History: St Philip        

St Philips


With a history spanning from 1955 to the present day, St Philip’s holds many stories. It has transformed into a Mission Church from an old school ‘hut’, growing within the community into a place of worship for many.

1956 and 1957 were golden years in the long history of Tonbridge Parish Council. For several months much prayer had been offered and much consideration given as how best to make spiritual provision for the expanding population of Tonbridge in the post-war years.

Prayers were answered in 1955 when devoted worshipper at the Parish Church, Miss Burt decided to close the private school, which in 86 years had served approximately 3,000 children, and freely donated the wood and asbestos hut to the Church Authorities to be used as a Church Hall.

Her kind offer was gratefully accepted by the Church and was almost immediately followed by an offer from the Ecumenical Work Camp of that year to dismantle the hut on it’s site in St Mary’s Road, transport it from one end of Tonbridge to the other and then re-build it on a site in the middle of the new estate at Cage Green.

In the summer of 1956, a group of 25 enthusiastic students, descended on the area to prepare foundations. The party led by Wolf Muller, a young German curate from the Parish Church, was made up of representatives from 14 countries – Germany, Ethiopia, America, Greece, Great Britain, Holland, France, Switzerland, Finland, Italy, Portugal and Australia.

Preparations were made to satisfy the needs of the workers, with Parishioners opening up their homes to welcome the visitors and provide a generous hospitality. Pots and pans, cutlery and other provisions were provided to help aide the young team on their stay. The young people of the Parish also joined in and prepared the way by cleaning the hall.

Work continued throughout bad weather of pouring rain, and the hut was brought to the site and erected. Rev George Clew, the then representative of the P.C.C remembers,
“I recall a particular day when the rain was pouring down, when professional builders on the nearby council houses had ceased work – seeing a young American girl sitting astride the apex of the hut roof some 20 feet above the ground placing tiles in position and singing Gospel Choruses in a cheerful voice as she undertook this labour of love.”

On the 15th of January 1957 the Church Hall was dedicated by Bishop John Mann (Asst. Bishop of Rochester). On the opening of Cage Green Russell White, Vicar of Tonbridge (1945-58) said,

“Cage Green Church Hall has now come into it’s own, the climax of our hopes and above all of our prayers. Through the years ahead, until the Lord comes, the saga will continue telling the story of men and women who find our blessed Lord, their Saviour and Friend, and in our Church Hall the place where they can meet with God.”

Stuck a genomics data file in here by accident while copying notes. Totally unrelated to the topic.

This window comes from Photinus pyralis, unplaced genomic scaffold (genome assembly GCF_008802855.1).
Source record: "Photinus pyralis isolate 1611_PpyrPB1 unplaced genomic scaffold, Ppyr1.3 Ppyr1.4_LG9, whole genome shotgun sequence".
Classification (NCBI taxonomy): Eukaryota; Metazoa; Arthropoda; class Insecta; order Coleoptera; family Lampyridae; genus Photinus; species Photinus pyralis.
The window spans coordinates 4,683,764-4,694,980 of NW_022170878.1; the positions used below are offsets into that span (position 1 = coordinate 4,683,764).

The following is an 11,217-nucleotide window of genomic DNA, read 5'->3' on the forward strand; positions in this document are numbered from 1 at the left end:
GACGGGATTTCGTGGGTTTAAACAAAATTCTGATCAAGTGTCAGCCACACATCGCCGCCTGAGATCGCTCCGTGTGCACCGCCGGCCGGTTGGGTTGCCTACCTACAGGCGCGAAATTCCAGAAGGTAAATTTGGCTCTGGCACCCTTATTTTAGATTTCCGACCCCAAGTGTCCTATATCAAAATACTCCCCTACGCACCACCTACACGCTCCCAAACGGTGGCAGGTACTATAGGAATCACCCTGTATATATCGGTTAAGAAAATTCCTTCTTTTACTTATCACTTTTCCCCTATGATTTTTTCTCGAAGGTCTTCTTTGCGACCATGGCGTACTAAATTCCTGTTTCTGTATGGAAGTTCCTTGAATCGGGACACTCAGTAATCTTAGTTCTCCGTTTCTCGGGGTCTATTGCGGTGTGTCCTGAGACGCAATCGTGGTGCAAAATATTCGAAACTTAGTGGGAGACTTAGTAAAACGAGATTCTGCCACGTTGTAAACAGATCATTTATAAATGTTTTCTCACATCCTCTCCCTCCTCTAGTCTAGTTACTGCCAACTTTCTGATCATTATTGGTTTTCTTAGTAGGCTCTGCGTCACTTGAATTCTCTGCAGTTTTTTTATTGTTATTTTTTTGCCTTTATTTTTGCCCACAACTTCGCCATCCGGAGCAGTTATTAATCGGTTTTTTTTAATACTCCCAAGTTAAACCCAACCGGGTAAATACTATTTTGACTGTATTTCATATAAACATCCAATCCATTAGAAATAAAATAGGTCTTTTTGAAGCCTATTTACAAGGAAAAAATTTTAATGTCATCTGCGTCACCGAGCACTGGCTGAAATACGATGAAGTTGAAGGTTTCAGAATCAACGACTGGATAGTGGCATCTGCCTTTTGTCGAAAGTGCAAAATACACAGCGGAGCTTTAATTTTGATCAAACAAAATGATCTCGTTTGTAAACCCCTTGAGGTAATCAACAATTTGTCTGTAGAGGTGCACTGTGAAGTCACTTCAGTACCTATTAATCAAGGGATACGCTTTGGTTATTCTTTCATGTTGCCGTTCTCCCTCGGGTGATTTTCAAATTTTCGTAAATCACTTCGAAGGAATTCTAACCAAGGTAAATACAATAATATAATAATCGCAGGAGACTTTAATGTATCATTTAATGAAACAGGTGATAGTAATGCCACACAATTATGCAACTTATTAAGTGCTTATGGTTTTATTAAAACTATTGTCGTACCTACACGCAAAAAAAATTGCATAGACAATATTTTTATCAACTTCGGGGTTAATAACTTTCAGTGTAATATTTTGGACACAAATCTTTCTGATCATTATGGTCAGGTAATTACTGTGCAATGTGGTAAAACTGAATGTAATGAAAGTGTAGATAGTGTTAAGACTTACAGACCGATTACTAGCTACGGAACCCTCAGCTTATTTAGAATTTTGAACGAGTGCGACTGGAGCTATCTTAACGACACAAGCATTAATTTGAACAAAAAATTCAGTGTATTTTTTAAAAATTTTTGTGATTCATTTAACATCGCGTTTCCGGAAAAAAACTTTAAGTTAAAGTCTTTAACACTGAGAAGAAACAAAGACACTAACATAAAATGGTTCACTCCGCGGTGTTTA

By 1963 Cage Green had prepared to build a large church and church hall, and had Diocesan approval for a scheme costing then some £50,000. However, after the Diocese suddenly clamped down on all new building, the Church had to wait until 1969 to raise the matter again. Meanwhile, the neighbouring Methodist Church had built a new Church at the centre of Higham Lane and with Methodist/Anglican relations pointing to Union between the two communions it was clearly wrong to open a ‘rival’ church. Therefore Cage Green applied to the Diocese to be allowed to erect a dual-purpose hall, this was approved and the Diocese financed half the total cost of £20,000.

The building work was begun in July 1969. It cost £20,000, half of which was provided by the Diocese of Rochester, and the remaining £10,000 to be found by the parish. £3,000 had already been collected. It was decided to trust God to inspire people to provide the rest. An appeal was made but the amount required was not announced. This was very much the project of Gordon Langrell, a New Zealander and a curate in training at Tonbridge. He had a notice erected which read, “We believe God will provide the funds we need.” On the day that the new church was dedicated he put another notice over the first proclaiming, “He Has !!”

The building was dedicated by the Bishop of Rochester, the Rt. Rev. Doctor David Say, on Sunday 26th April 1970. Also present were the Bishop of Tonbridge, the Rt. Rev. H D Halsey, the Archdeacon of Tonbridge, the Ven. E E Maples Earle, the Vicar of Tonbridge Canon T F C Bewes, the MP for Tonbridge, Mr Richard Hornby, the Chairman of Tonbridge Urban Council, Mr Graham Bentall and a number of clergy from neighbouring parishes.

Among those taking part in the Service were the Rev. George Glew, former Superintendent of Cage Green Sunday School, and the Rev. John Pelley.

Cage Green Sunday School with over 200 children moved from Cage Green Junior and Infant Schools to the Cage Green Church and Hall in May 1970, and Six-Fifteen Club also moved into the new building at the same time.